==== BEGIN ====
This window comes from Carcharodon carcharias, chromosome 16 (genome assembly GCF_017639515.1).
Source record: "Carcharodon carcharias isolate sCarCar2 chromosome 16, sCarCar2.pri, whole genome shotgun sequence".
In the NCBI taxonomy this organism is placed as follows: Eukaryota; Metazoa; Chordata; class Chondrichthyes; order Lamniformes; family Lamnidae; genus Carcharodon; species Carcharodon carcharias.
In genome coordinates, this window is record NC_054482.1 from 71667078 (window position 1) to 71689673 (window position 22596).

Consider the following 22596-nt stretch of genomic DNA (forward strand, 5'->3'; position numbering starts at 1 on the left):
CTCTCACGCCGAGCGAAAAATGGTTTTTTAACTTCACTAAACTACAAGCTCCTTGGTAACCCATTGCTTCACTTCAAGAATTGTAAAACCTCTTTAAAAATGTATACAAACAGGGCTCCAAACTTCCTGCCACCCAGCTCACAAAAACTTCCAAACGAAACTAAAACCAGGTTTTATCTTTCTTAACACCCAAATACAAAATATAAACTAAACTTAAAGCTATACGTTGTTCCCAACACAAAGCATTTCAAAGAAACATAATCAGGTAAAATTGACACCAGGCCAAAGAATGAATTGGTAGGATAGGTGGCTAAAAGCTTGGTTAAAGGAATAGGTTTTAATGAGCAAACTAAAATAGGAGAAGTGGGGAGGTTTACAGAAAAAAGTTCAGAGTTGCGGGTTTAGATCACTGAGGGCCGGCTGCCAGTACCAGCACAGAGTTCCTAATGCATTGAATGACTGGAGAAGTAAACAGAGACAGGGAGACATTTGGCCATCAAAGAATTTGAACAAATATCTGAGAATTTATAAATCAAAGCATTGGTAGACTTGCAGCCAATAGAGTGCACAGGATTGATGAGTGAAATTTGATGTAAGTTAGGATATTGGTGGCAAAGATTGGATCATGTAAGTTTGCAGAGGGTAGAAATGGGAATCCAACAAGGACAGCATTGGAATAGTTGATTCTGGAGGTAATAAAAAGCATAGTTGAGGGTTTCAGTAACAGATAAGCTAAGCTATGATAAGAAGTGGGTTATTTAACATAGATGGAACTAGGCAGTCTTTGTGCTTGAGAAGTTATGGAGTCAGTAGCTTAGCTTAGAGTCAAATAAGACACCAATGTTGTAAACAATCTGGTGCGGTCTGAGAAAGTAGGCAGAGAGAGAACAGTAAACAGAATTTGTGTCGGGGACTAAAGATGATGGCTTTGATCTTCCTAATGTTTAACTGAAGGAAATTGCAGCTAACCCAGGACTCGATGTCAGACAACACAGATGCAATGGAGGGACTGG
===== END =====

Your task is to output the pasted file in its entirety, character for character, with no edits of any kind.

This window comes from Carcharodon carcharias, chromosome 16 (genome assembly GCF_017639515.1).
Source record: "Carcharodon carcharias isolate sCarCar2 chromosome 16, sCarCar2.pri, whole genome shotgun sequence".
In the NCBI taxonomy this organism is placed as follows: Eukaryota; Metazoa; Chordata; class Chondrichthyes; order Lamniformes; family Lamnidae; genus Carcharodon; species Carcharodon carcharias.
In genome coordinates, this window is record NC_054482.1 from 71667078 (window position 1) to 71689673 (window position 22596).

Consider the following 22596-nt stretch of genomic DNA (forward strand, 5'->3'; position numbering starts at 1 on the left):
CTCTCACGCCGAGCGAAAAATGGTTTTTTAACTTCACTAAACTACAAGCTCCTTGGTAACCCATTGCTTCACTTCAAGAATTGTAAAACCTCTTTAAAAATGTATACAAACAGGGCTCCAAACTTCCTGCCACCCAGCTCACAAAAACTTCCAAACGAAACTAAAACCAGGTTTTATCTTTCTTAACACCCAAATACAAAATATAAACTAAACTTAAAGCTATACGTTGTTCCCAACACAAAGCATTTCAAAGAAACATAATCAGGTAAAATTGACACCAGGCCAAAGAATGAATTGGTAGGATAGGTGGCTAAAAGCTTGGTTAAAGGAATAGGTTTTAATGAGCAAACTAAAATAGGAGAAGTGGGGAGGTTTACAGAAAAAAGTTCAGAGTTGCGGGTTTAGATCACTGAGGGCCGGCTGCCAGTACCAGCACAGAGTTCCTAATGCATTGAATGACTGGAGAAGTAAACAGAGACAGGGAGACATTTGGCCATCAAAGAATTTGAACAAATATCTGAGAATTTATAAATCAAAGCATTGGTAGACTTGCAGCCAATAGAGTGCACAGGATTGATGAGTGAAATTTGATGTAAGTTAGGATATTGGTGGCAAAGATTGGATCATGTAAGTTTGCAGAGGGTAGAAATGGGAATCCAACAAGGACAGCATTGGAATAGTTGATTCTGGAGGTAATAAAAAGCATAGTTGAGGGTTTCAGTAACAGATAAGCTAAGCTATGATAAGAAGTGGGTTATTTAACATAGATGGAACTAGGCAGTCTTTGTGCTTGAGAAGTTATGGAGTCAGTAGCTTAGCTTAGAGTCAAATAAGACACCAATGTTGTAAACAATCTGGTGCGGTCTGAGAAAGTAGGCAGAGAGAGAACAGTAAACAGAATTTGTGTCGGGGACTAAAGATGATGGCTTTGATCTTCCTAATGTTTAACTGAAGGAAATTGCAGCTAACCCAGGACTCGATGTCAGACAACACAGATGCAATGGAGGGACTGG